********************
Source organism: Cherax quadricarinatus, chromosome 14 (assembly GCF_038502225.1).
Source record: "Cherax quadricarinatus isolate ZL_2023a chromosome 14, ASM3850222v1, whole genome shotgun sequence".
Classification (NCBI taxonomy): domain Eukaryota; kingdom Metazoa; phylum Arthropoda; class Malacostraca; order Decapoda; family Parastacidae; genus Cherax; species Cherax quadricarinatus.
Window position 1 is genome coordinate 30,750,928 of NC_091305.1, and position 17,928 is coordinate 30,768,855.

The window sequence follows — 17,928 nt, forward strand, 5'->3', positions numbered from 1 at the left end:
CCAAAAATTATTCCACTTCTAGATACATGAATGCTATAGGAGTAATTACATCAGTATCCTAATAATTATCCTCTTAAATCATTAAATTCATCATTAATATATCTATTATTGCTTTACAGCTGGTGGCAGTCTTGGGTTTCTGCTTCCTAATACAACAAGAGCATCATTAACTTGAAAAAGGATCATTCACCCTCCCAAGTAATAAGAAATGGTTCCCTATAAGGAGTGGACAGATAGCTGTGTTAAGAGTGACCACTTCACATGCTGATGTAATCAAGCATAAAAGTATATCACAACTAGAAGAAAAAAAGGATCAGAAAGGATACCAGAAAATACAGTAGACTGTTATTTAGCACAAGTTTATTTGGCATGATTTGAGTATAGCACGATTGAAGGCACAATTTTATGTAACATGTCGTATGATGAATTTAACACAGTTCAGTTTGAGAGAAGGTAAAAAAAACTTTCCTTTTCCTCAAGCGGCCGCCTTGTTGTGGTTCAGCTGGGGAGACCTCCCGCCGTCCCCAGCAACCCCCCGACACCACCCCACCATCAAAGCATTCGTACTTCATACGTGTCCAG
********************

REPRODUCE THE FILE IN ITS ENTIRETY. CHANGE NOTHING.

Source organism: Cherax quadricarinatus, chromosome 14 (assembly GCF_038502225.1).
Source record: "Cherax quadricarinatus isolate ZL_2023a chromosome 14, ASM3850222v1, whole genome shotgun sequence".
Classification (NCBI taxonomy): domain Eukaryota; kingdom Metazoa; phylum Arthropoda; class Malacostraca; order Decapoda; family Parastacidae; genus Cherax; species Cherax quadricarinatus.
Window position 1 is genome coordinate 30,750,928 of NC_091305.1, and position 17,928 is coordinate 30,768,855.

The window sequence follows — 17,928 nt, forward strand, 5'->3', positions numbered from 1 at the left end:
CCAAAAATTATTCCACTTCTAGATACATGAATGCTATAGGAGTAATTACATCAGTATCCTAATAATTATCCTCTTAAATCATTAAATTCATCATTAATATATCTATTATTGCTTTACAGCTGGTGGCAGTCTTGGGTTTCTGCTTCCTAATACAACAAGAGCATCATTAACTTGAAAAAGGATCATTCACCCTCCCAAGTAATAAGAAATGGTTCCCTATAAGGAGTGGACAGATAGCTGTGTTAAGAGTGACCACTTCACATGCTGATGTAATCAAGCATAAAAGTATATCACAACTAGAAGAAAAAAAGGATCAGAAAGGATACCAGAAAATACAGTAGACTGTTATTTAGCACAAGTTTATTTGGCATGATTTGAGTATAGCACGATTGAAGGCACAATTTTATGTAACATGTCGTATGATGAATTTAACACAGTTCAGTTTGAGAGAAGGTAAAAAAAACTTTCCTTTTCCTCAAGCGGCCGCCTTGTTGTGGTTCAGCTGGGGAGACCTCCCGCCGTCCCCAGCAACCCCCCGACACCACCCCACCATCAAAGCATTCGTACTTCATACGTGTCCAG